Democrat activists have let Sarah Palin get under their skin -- and if they don't get a grip, their visceral loathing of the Republican vice presidential candidate could cost them the election. First there was the "lipstick on a pig" flap -- a comment the Obama campaign insists was not directed at Gov. Palin, but which dominated political coverage this week. And there was the inexplicable claim by Democratic vice presidential nominee Joe Biden that electing Palin as the first female vice president in our nation's history would be a "backward step for women."
Then there was the vicious statement by the chairwoman of the South Carolina Democratic Party, Carol Fowler, who claimed that Gov. Palin's "primary qualification seems to be that she hasn't had an abortion." Does it get any uglier than this?
In fairness, I'm not certain Sen. Obama intended to call Gov. Palin a pig. His explicit target was John McCain, especially the claim that McCain/Palin is the real "change" ticket in this election. But the audience of Democratic faithful assembled in Lebanon, Va., clearly reacted to Obama's unfortunate metaphor as if he'd just made a clever reference to Palin. They howled, roaring their approval at the remark, which clearly recalled Palin's famous statement about lipstick in her acceptance speech. Whatever Sen. Obama's intention, the crowd drew the inference that "lipstick on a pig" meant Palin.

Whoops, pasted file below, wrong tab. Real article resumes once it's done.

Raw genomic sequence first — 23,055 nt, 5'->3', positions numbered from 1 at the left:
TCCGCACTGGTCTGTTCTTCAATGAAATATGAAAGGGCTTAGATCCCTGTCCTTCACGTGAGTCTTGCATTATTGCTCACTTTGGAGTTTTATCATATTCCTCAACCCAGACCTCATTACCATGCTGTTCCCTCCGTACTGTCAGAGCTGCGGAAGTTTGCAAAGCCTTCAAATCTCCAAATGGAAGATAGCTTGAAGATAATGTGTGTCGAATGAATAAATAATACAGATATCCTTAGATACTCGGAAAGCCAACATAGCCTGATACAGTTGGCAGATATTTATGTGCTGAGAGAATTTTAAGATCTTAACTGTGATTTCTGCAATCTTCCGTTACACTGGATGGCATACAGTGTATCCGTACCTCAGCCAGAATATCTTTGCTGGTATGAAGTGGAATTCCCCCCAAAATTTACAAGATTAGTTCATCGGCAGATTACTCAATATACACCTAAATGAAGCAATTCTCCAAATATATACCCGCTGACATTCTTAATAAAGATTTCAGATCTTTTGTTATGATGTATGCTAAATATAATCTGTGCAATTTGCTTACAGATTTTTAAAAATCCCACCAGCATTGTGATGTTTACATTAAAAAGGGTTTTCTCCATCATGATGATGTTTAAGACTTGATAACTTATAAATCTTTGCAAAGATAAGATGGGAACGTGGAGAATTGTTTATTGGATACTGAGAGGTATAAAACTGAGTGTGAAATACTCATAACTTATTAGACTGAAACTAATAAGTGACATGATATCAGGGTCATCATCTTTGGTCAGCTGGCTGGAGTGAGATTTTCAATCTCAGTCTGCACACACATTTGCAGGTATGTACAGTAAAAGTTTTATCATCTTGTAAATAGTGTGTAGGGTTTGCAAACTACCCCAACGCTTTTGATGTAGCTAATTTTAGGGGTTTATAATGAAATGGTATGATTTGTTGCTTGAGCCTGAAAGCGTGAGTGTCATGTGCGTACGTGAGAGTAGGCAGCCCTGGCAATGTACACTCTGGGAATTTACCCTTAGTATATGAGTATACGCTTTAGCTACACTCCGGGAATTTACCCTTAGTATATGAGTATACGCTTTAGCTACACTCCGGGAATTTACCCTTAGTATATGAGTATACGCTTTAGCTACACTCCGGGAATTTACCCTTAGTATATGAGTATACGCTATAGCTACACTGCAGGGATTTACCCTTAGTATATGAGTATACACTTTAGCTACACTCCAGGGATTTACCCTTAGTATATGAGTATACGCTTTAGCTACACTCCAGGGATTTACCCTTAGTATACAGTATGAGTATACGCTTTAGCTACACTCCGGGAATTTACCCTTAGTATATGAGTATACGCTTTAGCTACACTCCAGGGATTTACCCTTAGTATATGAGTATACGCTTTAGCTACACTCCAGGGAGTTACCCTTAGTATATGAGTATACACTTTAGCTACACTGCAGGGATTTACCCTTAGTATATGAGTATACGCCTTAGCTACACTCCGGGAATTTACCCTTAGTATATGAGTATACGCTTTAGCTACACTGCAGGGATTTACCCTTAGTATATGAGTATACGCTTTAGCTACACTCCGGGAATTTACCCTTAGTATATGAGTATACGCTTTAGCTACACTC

But Obama's remark wasn't the only lipstick reference of the day. In his introduction of Biden at another campaign event, Democratic Congressman Russ Carnahan said of Palin, "There's no way you can dress up that record, even with a lot of lipstick."
So what is it that lipstick has come to represent to these partisan zealots? It is as if lipstick has become the new symbol of the culture wars that have dominated American politics since 1972.
Jonathan Last, writing online at First Things magazine, suggests that Gov. Palin's decision not to abort her son Trig when she learned he had Down syndrome was a challenge to liberals' idea of what constitutes worthwhile life. He notes, "the left sees Baby Trig as a provocation … as a little Terri Schiavo -- an assertion of the value of all life and an affront to their belief that there are differences in what constitutes meaningful life."
Linda Chavez is chairman of the Center for Equal Opportunity and author of Betrayal: How Union Bosses Shake Down Their Members and Corrupt American Politics .
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